Even in the era of “marriage equality” and social gains for the LGBT community, the experience of discrimination makes many people distrustful of the senior care system and reluctant to seek out services they desperately need. This can lead many LGBT elders to isolation and depression.
According to a recent study commissioned by SAGE (Services and Advocacy for GLBT Elders), designed to measure attitudes and concerns that affect LGBT elders, there are key areas of concern for this growing community.
One that stands out is anxiety about healthcare, with many LGBT elders expressing a “fear of judgment and inferior care from health care providers.” This unfortunately leaves a large number of people hiding their sexual orientation or gender identity to providers.
Another concern is the loss of a supportive community. As they age, many LGBT adults have seen support systems shrink, forcing them to live alone and in fear of discrimination from housing and long-term care communities.
New Legislation and Initiatives
2.4 million adults age 50 and older identify as LGBT. With the baby boomer generation becoming elders in the coming decades, the number of self-identified LGBT elders is expected to double by 2030.
So how can we as a country become more aware of the unique issues facing this growing population and help resolve them?
Over the past few years, we are finally seeing health care providers and government officials beginning to address the problem.
In 2015, California enacted “legislation to develop standards and provide LGBT cultural competency for medical providers. The law works to ensure that physicians and surgeons receive continuing medical education to increase cultural competency in their work with LGBT patients, and hopefully with their partners and families as well.”
In addition to younger LGBT adults, advocacy and expert resources are now available online and in person for the LGBT elderly. Openhouse in the San Francisco area, and Lavender Senior online, are community providers serving this emerging LGBT community.
In Connecticut, a new initiative called LGBT Aging Advocacy was formed to raise awareness of differences and the unique needs of the aging LGBT community. Organized in August 2013, the initiative has made significant progress over the past few years.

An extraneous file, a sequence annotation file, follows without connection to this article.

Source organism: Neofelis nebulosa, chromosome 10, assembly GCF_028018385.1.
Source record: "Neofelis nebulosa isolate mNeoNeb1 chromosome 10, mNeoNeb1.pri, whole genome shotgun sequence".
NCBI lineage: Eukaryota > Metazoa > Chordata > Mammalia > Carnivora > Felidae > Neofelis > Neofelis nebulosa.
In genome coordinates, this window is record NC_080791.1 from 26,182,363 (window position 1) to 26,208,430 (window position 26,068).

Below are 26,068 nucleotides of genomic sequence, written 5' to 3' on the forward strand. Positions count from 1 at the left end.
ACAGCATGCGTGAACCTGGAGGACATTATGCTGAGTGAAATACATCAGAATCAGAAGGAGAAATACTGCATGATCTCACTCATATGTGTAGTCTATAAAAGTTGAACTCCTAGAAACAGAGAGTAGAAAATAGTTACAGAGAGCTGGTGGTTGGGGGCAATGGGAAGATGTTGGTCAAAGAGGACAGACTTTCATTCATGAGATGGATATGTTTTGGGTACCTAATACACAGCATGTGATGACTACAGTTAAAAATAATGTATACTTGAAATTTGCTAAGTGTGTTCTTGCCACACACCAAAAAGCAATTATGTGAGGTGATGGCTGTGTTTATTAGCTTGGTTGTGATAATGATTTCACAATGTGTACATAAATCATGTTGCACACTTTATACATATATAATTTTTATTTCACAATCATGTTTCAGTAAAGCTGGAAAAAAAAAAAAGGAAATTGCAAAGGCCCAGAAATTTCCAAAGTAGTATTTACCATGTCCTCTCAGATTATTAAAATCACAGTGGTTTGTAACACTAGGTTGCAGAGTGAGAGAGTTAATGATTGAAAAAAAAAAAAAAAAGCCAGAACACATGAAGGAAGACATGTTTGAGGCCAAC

This initiative is collaboration at its finest; community members, service providers and Connecticut state agencies all came together to make it happen. It’s a great example and model for other LGBT communities.
More Legal Help for Caregivers
A caregiver is perhaps the most important person in an aging LGBT person’s life. In 2011, the government changed its guidelines which outline who a person can designate as “family” when it comes to care and medical decisions, strengthening the rights of patients everywhere.
Many in the aging LGBT community have lack of support from their biological families. To fill this gap, some have formed “families of choice,” support systems built with trusted friends, partners and supportive community service providers.
Typically, unpaid caregivers in the general aging community are spouses, adult children or other family members. Because many in the aging LGBT community are likely to be alone as they age, a family of choice may provide the needed care and support.
The new guidelines say that a patient has the right to designate the person (including same sex partners) who will make medical decisions on their behalf in the case of an emergency.
To learn more, or for additional resources on LGBT elderly care in your community, go to The National Resource Center on LGBT Aging.
For additional information and support, visit Seniorly for some great information on aging communities designed specifically for the LGBT community.